David Kreiger: Yeah. So if there is some training, maybe on a new product or service that you know, that that might take place there, or maybe there’s a new, new technique that we’re using company-wide or things like that, we could fit that into that discussion area, but the ongoing. Training is, is in the weekly coaching sessions, usually with, with the coach where they’re really going deep and listening into, you know, one-on-one calls and things like that.

And that’s where most of our training, you know, our one on is, is in that one on one setting. Correct.

Andy Paul: And when do you hold, and this is important question I’d start brought before, but when do you hold your, your weekly meetings? Cause this is so important that that to get good participation in the meeting to get people to be engaged in it. My belief as in my experience has always been as that. Hey, you have to take it outside selling hours and BS.

You have a really tightly defined agenda and you gotta follow the agenda and stick to the timeframe that you, you set out for it.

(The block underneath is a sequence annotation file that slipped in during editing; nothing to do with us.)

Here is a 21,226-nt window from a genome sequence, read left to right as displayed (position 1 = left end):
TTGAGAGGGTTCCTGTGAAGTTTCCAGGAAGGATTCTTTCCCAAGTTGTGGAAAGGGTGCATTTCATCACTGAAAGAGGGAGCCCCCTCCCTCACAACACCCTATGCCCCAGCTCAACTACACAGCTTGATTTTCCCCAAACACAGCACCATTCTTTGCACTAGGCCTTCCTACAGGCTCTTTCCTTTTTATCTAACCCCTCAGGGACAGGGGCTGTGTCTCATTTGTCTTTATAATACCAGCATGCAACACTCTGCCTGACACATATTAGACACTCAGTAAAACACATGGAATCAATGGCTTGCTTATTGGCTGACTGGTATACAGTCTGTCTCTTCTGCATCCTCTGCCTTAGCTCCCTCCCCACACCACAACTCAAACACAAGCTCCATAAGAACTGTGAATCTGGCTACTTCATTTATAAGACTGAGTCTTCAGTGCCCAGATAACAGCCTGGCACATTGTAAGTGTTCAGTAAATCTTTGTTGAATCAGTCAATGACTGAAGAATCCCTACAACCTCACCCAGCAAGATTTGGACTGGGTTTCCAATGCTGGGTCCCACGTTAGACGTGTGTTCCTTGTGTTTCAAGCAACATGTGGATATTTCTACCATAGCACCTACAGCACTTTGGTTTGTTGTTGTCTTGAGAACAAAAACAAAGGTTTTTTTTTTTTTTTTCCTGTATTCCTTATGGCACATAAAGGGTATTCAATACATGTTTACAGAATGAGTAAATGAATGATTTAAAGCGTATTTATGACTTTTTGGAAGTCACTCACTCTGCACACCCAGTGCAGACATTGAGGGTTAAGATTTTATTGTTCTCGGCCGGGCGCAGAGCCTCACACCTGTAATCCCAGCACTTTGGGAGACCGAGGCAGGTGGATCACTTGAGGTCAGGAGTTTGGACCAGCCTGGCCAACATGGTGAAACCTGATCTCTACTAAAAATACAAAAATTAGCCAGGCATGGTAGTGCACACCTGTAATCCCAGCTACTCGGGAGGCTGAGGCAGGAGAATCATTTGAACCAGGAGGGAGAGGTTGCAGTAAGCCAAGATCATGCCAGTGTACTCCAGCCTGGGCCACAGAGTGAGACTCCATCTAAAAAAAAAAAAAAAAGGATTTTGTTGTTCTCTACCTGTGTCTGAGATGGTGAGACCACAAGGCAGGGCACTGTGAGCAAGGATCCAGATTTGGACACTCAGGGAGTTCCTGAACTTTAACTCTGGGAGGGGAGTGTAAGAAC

David Kreiger: Yeah, so we have a very strict, agenda and in time allocated to each slot. So, absolutely. So we, we, we stick to that, as far as. because we have people usually on different coasts and things like that, we do usually do it in the, in the middle of the day, which isn’t necessarily the best time, but it’s just to sort of accommodate for different schedules and usually in the middle of the week.

So we’ve got sort of a part of the week where we’ve got some, you know, things, things that are fresh and then we can implement them for the rest of the week.

Andy Paul: You say that one of the things that you make a habit of, and this is interesting is you were make sure you’re recording all those weekly meetings.

David Kreiger: Absolutely. Yeah, absolutely.

Andy Paul: And so do you haven’t transcribed. I mean, how do you distribute the recording or transcription to the team?

David Kreiger: Yeah, so, two ways, one we put into Otter so that anybody can search for something. I don’t know if you’ve used it, so that’s a great tool, you know, and then you can just search and look up, everything. And then we also have the video portion. Cause you know, just in case anything was shared and people want to look at it.